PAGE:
The New York Times is always the last to know.
Faizel Khan was being told by the news media and his own mayor that the protests in his hometown were peaceful, with “a block party atmosphere.”
But that was not what he saw through the windows of his Seattle coffee shop. He saw encampments overtaking the sidewalks. He saw roving bands of masked protesters smashing windows and looting.
Young white men wielding guns would harangue customers as well as Mr. Khan, a gay man of Middle Eastern descent who moved here from Texas so he could more comfortably be out. To get into his coffee shop, he sometimes had to seek the permission of self-appointed armed guards to cross a border they had erected.
“They barricaded us all in here,” Mr. Khan said. “And they were sitting in lawn chairs with guns.”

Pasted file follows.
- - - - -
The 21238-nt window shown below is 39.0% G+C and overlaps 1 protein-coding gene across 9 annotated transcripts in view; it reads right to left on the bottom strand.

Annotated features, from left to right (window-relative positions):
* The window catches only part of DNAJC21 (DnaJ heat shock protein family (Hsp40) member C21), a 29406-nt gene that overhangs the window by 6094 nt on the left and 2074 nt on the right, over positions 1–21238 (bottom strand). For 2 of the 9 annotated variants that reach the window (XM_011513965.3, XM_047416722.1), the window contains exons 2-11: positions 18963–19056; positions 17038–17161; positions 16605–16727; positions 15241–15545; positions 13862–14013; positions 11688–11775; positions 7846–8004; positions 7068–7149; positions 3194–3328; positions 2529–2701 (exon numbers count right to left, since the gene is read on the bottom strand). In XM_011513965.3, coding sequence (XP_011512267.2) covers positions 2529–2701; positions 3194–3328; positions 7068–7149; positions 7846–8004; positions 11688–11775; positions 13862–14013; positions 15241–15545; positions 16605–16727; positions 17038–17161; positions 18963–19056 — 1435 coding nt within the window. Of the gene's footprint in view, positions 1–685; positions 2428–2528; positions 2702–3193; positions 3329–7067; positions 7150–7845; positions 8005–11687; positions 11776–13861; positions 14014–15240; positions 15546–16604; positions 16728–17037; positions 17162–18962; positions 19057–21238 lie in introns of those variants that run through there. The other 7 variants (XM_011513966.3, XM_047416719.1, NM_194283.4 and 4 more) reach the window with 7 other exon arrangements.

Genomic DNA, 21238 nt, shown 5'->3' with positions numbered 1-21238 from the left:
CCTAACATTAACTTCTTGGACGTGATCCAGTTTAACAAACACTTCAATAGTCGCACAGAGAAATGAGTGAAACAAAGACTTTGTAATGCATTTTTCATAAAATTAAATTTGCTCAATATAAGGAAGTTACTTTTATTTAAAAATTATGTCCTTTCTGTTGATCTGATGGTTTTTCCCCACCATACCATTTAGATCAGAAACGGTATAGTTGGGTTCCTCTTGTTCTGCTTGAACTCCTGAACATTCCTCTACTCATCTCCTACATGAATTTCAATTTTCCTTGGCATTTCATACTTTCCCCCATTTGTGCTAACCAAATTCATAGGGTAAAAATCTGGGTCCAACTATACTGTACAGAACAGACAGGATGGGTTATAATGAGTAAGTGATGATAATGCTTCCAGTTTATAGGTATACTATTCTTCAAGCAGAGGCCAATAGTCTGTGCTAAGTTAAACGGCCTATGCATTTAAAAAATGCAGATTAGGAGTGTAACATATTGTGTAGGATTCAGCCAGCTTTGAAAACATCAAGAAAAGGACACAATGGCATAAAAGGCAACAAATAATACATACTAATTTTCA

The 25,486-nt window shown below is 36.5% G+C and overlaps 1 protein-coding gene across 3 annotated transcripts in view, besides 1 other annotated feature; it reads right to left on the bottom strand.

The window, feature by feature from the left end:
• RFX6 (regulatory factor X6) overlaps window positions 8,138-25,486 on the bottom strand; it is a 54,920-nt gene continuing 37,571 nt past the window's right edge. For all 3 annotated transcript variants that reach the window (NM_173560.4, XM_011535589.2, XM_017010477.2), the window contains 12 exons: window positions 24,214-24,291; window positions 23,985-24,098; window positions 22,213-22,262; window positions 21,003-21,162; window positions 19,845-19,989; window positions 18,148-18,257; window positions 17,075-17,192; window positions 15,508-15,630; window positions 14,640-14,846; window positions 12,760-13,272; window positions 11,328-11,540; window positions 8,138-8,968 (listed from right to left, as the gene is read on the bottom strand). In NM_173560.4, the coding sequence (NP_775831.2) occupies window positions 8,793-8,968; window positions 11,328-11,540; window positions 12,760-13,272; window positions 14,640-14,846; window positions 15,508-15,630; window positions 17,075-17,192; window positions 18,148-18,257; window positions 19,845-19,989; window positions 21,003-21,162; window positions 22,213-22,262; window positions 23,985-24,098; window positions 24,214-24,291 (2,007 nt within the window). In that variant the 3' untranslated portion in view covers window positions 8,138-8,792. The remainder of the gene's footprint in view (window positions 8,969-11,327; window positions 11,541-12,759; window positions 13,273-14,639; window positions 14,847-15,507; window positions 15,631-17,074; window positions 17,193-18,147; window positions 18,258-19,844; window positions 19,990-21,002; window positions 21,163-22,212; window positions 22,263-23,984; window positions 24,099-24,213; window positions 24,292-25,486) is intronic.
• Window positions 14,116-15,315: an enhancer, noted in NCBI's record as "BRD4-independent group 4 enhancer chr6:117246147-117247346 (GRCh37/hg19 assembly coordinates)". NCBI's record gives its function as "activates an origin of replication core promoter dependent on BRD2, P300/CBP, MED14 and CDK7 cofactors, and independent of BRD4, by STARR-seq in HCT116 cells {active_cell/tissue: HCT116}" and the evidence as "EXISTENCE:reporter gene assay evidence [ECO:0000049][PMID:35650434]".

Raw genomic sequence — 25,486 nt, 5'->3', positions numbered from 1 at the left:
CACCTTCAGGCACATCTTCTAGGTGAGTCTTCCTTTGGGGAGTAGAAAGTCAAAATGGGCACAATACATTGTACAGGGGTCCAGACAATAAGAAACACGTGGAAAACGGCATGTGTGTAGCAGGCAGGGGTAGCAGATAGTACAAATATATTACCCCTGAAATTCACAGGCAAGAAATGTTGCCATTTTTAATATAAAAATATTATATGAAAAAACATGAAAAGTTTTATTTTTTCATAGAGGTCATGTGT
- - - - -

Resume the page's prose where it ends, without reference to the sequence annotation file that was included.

The same New York Times that “corrected” Tom Cotton’s op-ed.
The narrative is shifting. Democrats are realizing their support for Antifa is backfiring. Antifa is canceled. https://t.co/L3ELTzzcar
— Ian Miles Cheong (@stillgray) August 7, 2020
And so are corporations.
Teespring is not a fascist company. Due to the recent increase of violent Antifa content, we have removed all Antifa related listings until we are able to review the intent behind the designs. Reviewing this content will take some time, so we appreciate your understanding.
— Teespring (@teespring) August 7, 2020